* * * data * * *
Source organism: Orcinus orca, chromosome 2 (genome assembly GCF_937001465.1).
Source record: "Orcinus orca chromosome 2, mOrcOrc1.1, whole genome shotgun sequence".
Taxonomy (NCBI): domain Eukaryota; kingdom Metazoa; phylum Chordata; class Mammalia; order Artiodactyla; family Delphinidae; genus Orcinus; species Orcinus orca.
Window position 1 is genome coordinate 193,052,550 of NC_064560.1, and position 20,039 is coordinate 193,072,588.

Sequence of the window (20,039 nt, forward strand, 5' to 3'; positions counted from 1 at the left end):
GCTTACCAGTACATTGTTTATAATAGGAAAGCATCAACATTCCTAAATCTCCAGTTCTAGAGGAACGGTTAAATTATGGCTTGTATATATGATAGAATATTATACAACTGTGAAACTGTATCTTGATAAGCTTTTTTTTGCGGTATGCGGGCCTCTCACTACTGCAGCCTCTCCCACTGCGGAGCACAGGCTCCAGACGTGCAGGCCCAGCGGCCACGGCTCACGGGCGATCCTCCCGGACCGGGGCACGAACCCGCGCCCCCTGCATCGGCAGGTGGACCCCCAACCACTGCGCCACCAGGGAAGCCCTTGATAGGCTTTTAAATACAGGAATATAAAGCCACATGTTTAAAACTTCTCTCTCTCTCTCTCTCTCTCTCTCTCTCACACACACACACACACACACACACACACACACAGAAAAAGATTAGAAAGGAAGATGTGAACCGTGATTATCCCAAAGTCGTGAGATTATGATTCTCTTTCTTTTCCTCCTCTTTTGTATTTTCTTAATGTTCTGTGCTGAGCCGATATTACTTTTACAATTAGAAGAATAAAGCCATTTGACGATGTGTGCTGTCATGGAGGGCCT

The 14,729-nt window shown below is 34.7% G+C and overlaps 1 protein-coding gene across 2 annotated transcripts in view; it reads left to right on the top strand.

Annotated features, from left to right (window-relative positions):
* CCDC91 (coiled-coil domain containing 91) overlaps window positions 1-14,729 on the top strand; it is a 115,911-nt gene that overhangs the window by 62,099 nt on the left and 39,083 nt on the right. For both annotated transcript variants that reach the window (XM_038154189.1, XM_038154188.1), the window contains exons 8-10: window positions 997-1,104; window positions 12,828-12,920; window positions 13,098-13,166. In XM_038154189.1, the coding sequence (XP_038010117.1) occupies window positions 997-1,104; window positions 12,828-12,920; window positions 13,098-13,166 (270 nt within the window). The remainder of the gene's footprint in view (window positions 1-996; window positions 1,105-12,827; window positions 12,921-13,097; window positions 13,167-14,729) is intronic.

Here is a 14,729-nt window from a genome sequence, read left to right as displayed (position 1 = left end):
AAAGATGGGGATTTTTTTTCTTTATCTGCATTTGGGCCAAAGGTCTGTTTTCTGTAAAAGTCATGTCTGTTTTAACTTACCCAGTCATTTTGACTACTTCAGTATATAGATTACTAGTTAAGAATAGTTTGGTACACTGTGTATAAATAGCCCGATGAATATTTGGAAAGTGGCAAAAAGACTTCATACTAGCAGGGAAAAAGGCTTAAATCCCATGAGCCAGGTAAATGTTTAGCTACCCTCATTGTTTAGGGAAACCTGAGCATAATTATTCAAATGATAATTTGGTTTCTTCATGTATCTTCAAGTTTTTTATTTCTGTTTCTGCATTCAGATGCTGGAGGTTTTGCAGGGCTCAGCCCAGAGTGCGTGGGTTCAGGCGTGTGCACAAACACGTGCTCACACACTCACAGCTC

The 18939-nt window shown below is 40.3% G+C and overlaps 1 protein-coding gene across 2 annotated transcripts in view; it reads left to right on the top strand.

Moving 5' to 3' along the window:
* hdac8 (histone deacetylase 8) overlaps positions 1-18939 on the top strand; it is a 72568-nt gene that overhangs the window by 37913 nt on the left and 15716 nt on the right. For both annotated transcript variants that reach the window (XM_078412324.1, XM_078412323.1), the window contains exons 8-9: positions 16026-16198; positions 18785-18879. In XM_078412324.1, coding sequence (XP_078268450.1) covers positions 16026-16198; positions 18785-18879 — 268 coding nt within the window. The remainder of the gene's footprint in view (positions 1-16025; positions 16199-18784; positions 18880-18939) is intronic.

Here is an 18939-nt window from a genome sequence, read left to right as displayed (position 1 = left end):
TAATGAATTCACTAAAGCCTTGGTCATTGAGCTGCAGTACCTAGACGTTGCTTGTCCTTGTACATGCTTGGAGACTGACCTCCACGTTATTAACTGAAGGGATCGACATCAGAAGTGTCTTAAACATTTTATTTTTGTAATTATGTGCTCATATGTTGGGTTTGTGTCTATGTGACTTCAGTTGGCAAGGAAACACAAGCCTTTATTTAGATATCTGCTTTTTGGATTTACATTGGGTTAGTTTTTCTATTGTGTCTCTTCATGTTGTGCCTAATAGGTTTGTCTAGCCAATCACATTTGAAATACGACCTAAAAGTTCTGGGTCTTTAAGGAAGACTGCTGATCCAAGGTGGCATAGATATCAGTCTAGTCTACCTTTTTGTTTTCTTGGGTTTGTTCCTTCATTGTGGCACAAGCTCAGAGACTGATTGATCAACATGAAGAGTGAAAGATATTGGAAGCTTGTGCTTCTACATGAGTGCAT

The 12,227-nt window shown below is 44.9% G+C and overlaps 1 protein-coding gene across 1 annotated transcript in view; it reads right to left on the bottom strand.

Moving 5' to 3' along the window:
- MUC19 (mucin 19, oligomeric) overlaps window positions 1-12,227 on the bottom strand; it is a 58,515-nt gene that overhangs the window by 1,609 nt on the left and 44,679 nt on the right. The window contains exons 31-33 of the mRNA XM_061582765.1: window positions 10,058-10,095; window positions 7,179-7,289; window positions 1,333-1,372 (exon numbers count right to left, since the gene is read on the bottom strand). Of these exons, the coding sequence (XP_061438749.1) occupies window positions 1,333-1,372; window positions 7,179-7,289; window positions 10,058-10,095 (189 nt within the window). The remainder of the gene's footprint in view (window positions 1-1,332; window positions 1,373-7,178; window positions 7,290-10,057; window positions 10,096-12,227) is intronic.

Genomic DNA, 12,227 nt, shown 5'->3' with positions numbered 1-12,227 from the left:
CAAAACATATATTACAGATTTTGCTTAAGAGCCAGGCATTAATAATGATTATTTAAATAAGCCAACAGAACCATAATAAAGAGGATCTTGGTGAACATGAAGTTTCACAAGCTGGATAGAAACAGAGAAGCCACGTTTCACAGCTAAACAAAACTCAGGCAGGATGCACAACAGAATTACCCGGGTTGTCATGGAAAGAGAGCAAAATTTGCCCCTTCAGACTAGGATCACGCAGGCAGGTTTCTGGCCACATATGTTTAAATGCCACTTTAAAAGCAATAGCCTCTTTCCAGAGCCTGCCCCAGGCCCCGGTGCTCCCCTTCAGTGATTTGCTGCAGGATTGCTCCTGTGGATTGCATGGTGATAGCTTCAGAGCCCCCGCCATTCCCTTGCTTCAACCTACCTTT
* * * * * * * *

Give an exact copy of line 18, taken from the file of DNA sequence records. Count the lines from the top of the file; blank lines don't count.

Moving 5' to 3' along the window: